The term “self-publishing” suggests that the author retains certain publishing rights beyond ownership of the copyrights. That makes it radically different from a traditional publishing deal, where they author pays nothing, but the publisher controls most publishing rights. Many authors choose self-publishing because they are not able to secure a traditional deal, or simply do not want to waste time trying.
Self-publishing authors typically must pay or subsidize part or all of the costs to be published. This is true whether they do it all themselves, or they hire a company to do the vast majority of the creative development (editing and design).
Here is an example of the costs that might typically be involved with getting your book published by a self-publishing company.
|Title prep, Questionnaire and intake
|Front Cover design
|(Hard) Copy editing & Proofreading
|PRINTING AND DISTRIBUTION
|Print Processing including 20 printed softcovers
|Ebook prep & processing
Even if you (the author) choose to do as much as possible yourself, you are still going to pay to get your manuscript edited, you will still need a killer cover and you may still need help with the print layout, ISBNs, Ebook prep, etc. So be prepared to spend some money no matter what, unless you secure a traditional deal, but even then you will be spending on marketing.
Some self-publishing companies will offer additional marketing options as an adjunct to your regular costs. Beware! That is not to say that marketing is not important. It is. But you may be much better served hiring a marketing firm or expert, or simply doing what most authors do and use guerilla marketing techniques that cost little or nothing and do it yourself.
So who can you trust to do the best work for a good value?
There are many larger self-publishing companies like Create Space, iUniverse, Dog Ear Publishing, Friesen Press, Kindle Direct, IngramSpark, Lulu, Publish America, Smashwords, Xlibris and Xulon Press.
The problem with large is that the author many not get the hands on service they desire. We have heard many horror stories from authors who have used larger companies. Some of them will try to upsell you on extra items like marketing. Usually they will take a portion of the royalties as well, and their royalty reports may be sub-par or lacking altogether.
The advantage of working with a larger self-publisher is that they have a lot of experience publishing authors, often their systems are very good, and they know what they are doing.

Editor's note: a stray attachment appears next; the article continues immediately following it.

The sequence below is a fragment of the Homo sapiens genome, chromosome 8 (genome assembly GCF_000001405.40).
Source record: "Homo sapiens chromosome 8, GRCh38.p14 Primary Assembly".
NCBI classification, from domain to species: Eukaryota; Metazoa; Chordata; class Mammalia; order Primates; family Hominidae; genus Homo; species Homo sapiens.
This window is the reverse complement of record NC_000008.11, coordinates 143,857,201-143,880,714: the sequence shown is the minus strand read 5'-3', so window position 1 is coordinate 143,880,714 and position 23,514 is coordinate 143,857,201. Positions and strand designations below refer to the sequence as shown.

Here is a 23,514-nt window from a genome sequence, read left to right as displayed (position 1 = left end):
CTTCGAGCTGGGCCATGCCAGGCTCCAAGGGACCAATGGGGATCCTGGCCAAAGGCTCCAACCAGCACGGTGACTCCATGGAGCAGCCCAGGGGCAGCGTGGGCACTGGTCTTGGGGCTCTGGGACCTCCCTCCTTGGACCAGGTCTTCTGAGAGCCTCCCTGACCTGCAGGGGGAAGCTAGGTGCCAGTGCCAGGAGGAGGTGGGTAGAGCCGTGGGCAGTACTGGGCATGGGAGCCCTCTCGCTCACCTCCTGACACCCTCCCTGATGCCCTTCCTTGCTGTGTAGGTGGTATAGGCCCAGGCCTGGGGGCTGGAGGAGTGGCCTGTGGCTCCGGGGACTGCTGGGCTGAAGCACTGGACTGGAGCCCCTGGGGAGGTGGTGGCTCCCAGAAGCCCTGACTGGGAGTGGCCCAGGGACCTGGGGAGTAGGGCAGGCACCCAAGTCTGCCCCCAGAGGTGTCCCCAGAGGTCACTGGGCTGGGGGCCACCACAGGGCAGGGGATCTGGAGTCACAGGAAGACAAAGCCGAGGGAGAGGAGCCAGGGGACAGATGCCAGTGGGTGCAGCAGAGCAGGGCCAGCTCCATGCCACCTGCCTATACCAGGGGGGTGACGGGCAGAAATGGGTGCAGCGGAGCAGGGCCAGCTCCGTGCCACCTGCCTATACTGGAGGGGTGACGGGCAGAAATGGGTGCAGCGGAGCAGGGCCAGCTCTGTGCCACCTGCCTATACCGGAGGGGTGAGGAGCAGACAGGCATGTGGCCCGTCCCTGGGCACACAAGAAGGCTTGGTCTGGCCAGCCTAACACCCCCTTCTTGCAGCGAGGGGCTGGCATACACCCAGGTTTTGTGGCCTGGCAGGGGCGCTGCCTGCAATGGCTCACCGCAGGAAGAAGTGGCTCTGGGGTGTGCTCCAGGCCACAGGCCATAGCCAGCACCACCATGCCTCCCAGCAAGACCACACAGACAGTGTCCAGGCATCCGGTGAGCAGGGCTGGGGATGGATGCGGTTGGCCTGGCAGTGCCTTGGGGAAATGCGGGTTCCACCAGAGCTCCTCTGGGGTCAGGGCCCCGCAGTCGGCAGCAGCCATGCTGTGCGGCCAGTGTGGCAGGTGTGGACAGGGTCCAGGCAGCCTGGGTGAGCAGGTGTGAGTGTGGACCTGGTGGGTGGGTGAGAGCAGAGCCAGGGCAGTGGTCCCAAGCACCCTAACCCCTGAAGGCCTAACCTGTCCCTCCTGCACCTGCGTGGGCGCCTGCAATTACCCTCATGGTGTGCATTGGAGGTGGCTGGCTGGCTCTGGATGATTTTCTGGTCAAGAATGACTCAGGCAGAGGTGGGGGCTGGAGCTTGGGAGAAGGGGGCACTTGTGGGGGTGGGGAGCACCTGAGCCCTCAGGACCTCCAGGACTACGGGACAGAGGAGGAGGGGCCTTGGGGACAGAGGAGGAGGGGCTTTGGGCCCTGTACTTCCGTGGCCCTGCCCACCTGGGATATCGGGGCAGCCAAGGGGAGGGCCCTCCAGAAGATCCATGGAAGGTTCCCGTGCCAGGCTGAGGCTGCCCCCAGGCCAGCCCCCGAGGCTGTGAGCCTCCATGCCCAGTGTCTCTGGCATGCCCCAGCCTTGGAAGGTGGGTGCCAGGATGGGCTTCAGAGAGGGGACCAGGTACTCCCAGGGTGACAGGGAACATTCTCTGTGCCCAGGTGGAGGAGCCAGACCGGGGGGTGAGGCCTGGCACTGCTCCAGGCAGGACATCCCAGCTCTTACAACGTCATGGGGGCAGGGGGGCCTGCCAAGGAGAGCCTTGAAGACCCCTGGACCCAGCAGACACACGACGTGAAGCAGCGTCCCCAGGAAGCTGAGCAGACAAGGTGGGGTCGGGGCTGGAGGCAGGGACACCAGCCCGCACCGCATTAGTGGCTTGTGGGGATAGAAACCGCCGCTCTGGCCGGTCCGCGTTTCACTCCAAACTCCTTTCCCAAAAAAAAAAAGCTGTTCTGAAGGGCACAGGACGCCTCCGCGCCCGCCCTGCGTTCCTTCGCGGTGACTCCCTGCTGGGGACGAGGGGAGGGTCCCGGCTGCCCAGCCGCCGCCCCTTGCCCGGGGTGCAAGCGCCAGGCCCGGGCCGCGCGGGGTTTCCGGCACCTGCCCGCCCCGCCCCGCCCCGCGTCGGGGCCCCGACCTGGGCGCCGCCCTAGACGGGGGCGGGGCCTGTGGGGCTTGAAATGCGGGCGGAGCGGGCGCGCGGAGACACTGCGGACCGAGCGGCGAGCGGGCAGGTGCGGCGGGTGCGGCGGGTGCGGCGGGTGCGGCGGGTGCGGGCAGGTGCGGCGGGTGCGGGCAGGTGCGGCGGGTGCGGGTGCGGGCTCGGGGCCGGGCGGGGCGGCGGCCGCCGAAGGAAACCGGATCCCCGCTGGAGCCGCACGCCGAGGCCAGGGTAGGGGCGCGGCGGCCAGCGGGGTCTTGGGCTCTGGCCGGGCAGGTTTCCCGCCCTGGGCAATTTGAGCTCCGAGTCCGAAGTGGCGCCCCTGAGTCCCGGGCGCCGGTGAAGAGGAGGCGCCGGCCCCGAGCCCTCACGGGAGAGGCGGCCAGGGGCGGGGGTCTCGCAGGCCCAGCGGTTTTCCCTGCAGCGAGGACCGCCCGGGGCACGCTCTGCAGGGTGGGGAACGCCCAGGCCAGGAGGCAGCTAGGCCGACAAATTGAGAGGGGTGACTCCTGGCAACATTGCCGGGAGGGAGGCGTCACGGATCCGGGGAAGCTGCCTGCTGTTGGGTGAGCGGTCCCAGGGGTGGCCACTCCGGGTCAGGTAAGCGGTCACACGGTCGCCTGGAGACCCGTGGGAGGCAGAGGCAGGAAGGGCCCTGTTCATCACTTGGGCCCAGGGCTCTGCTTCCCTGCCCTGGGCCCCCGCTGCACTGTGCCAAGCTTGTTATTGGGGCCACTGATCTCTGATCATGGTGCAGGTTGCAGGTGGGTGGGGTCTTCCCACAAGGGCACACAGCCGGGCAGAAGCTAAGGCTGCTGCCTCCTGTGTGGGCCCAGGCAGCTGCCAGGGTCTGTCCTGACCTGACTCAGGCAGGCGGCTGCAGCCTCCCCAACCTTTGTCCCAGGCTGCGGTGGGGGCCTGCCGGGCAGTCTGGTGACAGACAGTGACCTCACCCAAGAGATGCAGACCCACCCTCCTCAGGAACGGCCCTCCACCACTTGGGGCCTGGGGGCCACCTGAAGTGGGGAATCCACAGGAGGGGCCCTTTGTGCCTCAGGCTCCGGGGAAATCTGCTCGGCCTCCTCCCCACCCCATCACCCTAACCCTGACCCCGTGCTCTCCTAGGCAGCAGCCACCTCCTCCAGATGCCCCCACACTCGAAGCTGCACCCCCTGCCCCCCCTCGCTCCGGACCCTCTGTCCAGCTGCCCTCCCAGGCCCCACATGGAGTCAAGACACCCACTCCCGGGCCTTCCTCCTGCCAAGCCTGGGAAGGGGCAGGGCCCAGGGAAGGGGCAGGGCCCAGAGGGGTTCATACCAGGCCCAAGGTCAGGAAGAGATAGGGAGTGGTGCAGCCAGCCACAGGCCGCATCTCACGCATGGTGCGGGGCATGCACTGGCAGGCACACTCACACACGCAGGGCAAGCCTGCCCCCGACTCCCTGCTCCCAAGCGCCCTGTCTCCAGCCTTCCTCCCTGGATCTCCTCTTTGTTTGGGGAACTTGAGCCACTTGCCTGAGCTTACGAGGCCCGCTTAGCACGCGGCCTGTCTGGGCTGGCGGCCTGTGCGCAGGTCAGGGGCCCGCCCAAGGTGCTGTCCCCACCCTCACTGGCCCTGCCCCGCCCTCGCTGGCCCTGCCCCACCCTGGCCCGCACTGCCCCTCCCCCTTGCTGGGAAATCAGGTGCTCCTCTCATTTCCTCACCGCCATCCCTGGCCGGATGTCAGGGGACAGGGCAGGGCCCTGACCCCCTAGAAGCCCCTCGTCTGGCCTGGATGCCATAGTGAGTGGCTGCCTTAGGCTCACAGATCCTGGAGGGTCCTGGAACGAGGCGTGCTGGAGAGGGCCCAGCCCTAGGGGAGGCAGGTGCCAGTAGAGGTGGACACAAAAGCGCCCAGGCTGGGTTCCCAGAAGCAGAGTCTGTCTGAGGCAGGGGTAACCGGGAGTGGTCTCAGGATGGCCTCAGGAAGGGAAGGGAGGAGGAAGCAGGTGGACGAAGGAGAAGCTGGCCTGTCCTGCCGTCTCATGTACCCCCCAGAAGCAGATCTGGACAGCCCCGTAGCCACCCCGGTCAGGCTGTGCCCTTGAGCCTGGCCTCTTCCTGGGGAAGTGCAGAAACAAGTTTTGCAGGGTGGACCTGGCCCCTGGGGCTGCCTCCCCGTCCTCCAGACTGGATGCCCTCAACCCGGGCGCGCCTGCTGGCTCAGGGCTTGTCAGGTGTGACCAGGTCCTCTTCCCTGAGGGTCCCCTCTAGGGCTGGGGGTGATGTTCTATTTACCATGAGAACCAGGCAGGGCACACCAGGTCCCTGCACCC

CreateSpace is one of the lower-priced firms that handles creative development and publishing for authors. Their quality varies depending on who you work with. Their printing quality is decent to good, and of course they will publish you into their Amazon distribution channels. The downside is that bookstores and libraries do not look kindly on Create Space as they are the competition.
IngramSpark has the biggest and best distribution channels for print and digital. Their POD printing technologies are top shelf. Their systems are excellent. The downside is that they do not provide creative development, meaning editing and design. Authors must have that done elsewhere and submit finished cover and text pdf files to IngramSpark. But after that, you can easily change ebook prices, order gorgeous books on your own, and keep 100% of your royalties.
Smaller self-publishing companies may be able to provide more collaborative hands-on services that will do a much better job of teaching and training the author. Assuming they have excellent distribution and printing through Ingram, there should be no real difference between them and the larger firms, and their may be significant advantages.
Things to look for in a full-service self-publishing company:
• Knowledgeable customer service folks who speak good English
• Preferably the same person serving you throughout the process
• Excellent print and digital distribution to online and brick and mortar bookstores
• Premier POD printing capabilities
• Good below-wholesale author print pricing
• Superb collaborative editing services
• Superb collaborative design services
• Collaborative process and training so author can learn the ropes
• Good value for price of service
In closing, there are many options now for authors get published. Be smart. Do your homework. Talk to other authors who have been published by the company you are interested in. Make a good investment. Good luck.
AUTHOR 101 is a series of articles that answer typical questions posed by writers and authors. Some of the answers comes from the Pocket Guide to Publishing, by Joe Coccaro and John Koehler. The book is available as a free download at KoehlerBooks.com. This material was written to help writers and may be used, shared and copied as it is useful.
John Köehler is the author of seven books, an award-winning graphic designer, 1991 Boomerang World Champ, and is the founder and publisher at Köehler Books.